Mobility and Morality

December 19, 2006
Posted by Jay Livingston
A standard church sermon warns us against placing too much emphasis on material objects, wealth, and success. Pursuit of these worldly goals imperils not only our souls but our human relationships with family and friends. That’s Sunday. Monday morning, we go back to a life dominated by the very same values -- success and the money and material goods that come with it.

For those who don’t go to church to hear this message, there’s always the movies.

Last weekend, I saw “The Devil Wears Prada,” recently released on DVD. How many times have we seen this story? I was tempted to stop the DVD after the first two minutes and ask my 16-year-old to predict the plot, and I’m sure he could have. I suppose it’s a sign of progress that this story can now be told with women in the main roles and men as pretty faces. But the moral about yielding to the devil is the same, and so are his temptations— career success and the things money can buy.

In “Prada,” a sensible young woman (Anne Hathaway) with a journalism degree, good values, and a working class boyfriend (the good-looking guy from “Entourage” as a chef) gets caught up in the world of high fashion, where appearance counts for everything. That world and its values are personified in the character of her arrogant, demanding boss (Meryl Streep), a fashion editor who apparently dominates the entire fashion industry.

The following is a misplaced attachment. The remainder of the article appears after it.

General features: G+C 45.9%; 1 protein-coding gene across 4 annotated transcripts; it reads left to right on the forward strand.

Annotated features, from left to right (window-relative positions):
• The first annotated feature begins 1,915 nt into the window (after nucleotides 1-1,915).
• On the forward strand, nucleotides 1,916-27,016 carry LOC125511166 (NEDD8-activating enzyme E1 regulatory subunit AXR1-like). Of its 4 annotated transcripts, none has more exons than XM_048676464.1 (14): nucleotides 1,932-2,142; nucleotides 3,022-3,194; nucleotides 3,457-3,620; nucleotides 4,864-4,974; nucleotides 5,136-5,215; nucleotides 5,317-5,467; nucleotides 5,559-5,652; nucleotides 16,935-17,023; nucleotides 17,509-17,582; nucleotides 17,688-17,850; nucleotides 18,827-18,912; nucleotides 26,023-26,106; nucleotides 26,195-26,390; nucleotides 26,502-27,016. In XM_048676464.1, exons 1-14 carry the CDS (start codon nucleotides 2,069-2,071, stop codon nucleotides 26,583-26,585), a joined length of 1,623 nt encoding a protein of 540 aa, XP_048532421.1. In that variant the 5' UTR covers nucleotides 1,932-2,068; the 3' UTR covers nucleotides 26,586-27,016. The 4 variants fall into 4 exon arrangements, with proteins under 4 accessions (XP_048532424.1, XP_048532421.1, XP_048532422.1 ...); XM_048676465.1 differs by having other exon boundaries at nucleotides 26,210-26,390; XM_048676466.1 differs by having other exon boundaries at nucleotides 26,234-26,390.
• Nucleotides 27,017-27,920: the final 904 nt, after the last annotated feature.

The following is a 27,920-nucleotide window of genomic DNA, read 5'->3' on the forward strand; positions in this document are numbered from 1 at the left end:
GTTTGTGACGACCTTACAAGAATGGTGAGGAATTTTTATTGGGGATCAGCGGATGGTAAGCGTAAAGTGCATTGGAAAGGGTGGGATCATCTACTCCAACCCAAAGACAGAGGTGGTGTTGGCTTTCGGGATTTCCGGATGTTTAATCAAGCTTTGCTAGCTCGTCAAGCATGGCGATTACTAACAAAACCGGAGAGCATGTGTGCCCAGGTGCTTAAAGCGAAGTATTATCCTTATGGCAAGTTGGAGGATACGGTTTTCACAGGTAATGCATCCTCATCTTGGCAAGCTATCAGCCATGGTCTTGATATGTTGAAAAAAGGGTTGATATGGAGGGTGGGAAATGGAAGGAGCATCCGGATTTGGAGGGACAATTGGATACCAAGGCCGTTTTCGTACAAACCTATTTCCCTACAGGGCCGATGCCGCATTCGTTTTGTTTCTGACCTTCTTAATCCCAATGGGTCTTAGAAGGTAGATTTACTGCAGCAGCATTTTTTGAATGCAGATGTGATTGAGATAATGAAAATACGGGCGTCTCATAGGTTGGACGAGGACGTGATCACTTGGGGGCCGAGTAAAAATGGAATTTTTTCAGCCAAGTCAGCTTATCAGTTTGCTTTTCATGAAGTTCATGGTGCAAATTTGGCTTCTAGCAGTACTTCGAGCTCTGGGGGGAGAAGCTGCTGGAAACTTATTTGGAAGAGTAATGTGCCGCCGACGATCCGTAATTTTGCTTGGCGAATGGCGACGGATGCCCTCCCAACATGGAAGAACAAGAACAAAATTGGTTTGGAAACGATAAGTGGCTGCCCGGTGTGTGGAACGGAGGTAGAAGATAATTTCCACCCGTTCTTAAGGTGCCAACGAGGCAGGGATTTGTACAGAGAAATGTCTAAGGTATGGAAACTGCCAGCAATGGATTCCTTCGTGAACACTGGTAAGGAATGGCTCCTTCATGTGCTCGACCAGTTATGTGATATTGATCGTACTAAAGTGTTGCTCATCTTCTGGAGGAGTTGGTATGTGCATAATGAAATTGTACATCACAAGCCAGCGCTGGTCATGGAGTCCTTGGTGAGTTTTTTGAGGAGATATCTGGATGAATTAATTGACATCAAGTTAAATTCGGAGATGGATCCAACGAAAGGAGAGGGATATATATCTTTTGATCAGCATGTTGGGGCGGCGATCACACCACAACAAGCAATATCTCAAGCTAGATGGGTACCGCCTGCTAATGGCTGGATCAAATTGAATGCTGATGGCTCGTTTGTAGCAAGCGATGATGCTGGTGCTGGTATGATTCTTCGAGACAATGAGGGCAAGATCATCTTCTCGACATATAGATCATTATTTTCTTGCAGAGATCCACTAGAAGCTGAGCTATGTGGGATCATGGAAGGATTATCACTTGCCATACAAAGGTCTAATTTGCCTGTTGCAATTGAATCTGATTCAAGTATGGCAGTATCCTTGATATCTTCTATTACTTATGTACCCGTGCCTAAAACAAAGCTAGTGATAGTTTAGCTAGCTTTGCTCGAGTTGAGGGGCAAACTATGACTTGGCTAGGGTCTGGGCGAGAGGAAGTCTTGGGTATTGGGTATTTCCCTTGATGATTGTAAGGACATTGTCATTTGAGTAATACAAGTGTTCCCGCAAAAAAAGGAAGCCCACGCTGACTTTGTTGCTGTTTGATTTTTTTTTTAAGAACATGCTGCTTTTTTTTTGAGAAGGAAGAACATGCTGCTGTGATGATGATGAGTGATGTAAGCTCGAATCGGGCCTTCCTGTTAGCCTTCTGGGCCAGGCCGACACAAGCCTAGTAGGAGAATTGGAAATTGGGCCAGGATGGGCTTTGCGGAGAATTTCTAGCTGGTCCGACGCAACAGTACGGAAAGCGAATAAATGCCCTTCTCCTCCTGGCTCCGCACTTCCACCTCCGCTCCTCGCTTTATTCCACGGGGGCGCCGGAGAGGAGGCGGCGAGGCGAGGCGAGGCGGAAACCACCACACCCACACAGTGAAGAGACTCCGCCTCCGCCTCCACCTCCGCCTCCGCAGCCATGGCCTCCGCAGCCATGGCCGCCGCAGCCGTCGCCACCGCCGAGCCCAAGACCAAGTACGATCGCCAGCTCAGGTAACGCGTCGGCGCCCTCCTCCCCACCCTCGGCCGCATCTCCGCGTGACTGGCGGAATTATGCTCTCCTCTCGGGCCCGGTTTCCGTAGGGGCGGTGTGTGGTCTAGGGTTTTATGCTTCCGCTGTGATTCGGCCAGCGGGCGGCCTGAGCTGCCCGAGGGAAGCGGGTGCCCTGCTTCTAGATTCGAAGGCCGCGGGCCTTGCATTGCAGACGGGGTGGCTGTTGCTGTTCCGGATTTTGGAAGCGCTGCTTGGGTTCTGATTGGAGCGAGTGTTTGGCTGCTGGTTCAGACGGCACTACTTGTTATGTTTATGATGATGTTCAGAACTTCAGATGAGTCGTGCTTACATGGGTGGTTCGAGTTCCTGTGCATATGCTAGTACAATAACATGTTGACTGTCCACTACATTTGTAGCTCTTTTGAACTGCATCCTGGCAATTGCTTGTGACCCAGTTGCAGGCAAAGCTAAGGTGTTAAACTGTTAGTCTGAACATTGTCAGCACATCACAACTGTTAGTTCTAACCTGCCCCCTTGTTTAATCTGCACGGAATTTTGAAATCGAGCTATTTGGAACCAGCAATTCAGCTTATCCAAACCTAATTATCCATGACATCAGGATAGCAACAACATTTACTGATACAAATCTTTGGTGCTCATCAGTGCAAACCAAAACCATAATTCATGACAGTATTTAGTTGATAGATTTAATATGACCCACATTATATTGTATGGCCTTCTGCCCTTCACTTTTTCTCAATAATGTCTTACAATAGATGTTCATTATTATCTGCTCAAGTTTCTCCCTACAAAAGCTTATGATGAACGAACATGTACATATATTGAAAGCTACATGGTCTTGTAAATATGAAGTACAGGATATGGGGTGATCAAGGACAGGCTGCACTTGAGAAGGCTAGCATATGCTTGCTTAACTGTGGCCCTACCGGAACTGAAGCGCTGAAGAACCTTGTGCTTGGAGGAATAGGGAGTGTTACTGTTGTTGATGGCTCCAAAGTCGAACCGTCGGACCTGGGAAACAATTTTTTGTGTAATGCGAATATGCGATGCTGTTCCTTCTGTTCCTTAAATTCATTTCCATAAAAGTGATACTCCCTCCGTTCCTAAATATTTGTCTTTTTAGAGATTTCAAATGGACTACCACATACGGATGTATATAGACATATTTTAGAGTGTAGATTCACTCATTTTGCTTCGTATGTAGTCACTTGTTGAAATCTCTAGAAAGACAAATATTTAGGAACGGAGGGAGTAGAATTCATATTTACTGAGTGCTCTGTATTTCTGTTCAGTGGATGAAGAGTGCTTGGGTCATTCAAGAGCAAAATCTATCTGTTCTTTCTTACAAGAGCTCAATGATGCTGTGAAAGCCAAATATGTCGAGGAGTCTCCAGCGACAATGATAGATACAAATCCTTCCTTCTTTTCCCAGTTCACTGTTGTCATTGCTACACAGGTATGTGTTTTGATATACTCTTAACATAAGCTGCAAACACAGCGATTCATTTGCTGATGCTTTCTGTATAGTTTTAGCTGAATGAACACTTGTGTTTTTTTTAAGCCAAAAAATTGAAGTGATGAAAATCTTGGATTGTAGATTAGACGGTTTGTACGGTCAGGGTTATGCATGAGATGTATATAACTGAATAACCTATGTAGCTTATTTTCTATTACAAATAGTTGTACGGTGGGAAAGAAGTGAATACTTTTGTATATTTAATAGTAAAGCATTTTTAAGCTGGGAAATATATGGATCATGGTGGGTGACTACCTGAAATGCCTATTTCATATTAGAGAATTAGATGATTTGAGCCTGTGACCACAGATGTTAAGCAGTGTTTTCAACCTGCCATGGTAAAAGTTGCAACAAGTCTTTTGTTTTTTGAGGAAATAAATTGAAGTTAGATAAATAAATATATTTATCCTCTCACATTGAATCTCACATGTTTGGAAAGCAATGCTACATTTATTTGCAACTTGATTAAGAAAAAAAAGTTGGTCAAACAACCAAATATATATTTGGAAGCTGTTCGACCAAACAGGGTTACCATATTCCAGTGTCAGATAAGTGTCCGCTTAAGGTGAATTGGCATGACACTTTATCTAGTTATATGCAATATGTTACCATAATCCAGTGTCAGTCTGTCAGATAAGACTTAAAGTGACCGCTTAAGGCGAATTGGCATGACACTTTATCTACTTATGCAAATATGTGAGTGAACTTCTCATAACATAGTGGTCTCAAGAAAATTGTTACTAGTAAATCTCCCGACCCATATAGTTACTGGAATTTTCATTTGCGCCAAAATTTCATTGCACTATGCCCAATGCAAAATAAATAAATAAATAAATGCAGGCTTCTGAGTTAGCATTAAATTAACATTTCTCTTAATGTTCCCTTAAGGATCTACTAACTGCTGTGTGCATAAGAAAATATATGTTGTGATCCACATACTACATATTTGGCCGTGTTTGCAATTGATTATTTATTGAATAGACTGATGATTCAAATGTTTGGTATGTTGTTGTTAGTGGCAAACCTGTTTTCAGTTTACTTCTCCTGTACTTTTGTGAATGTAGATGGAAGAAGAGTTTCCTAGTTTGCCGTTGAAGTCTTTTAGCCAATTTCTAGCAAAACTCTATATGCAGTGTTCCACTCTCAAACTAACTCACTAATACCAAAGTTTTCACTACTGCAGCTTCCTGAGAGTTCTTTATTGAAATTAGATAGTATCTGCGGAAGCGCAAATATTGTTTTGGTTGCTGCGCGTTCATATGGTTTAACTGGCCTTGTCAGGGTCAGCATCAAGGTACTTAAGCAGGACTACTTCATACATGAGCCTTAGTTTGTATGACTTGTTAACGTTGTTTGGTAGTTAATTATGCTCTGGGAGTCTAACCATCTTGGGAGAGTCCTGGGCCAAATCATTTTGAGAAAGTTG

Our good girl, seemingly against her will, winds up getting new hair, new makeup, and clothes, clothes, clothes. She works long hours trying to please her boss and becomes super-competent at her job. Only late in the film does she realize what she has sacrificed: “I turned my back on my friends and family.” And when she tries to blame everything on the external pressures of her work, Streep tells her bluntly, “You chose to get ahead.”

Of course, in the end, she walks out on the fashion world and into the good kind of journalism she was looking for at the beginning of the film.

The conflict between relationships and success is standard stuff in American TV and movies and perhaps in real life as well, though only in the movies do people regularly turn their backs on a successful career. If “Prada” offers anything new, it’s to call into question not just our materialism but even our values on achievement and good old fashioned hard work.

This is not to say that movies show us the underside of all our values. Just a select few like success. Freedom, independence, equality, optimism, rationality, informality — it’s hard to think of a film that portrays these as anything but good.

But at least “Prada” confronts its heroine with a choice. More typically, American movies and TV pretend that you actually can have it both ways. You can be successful without abandoning your roots, you can move up without moving out. “Entourage” is a good example, an urban version of “The Beverly Hillbillies.” The guys remain true to their Queens working-class ways and to one another even when surrounded by Hollywood with all its tension and pretension, and yet they always come out on top.

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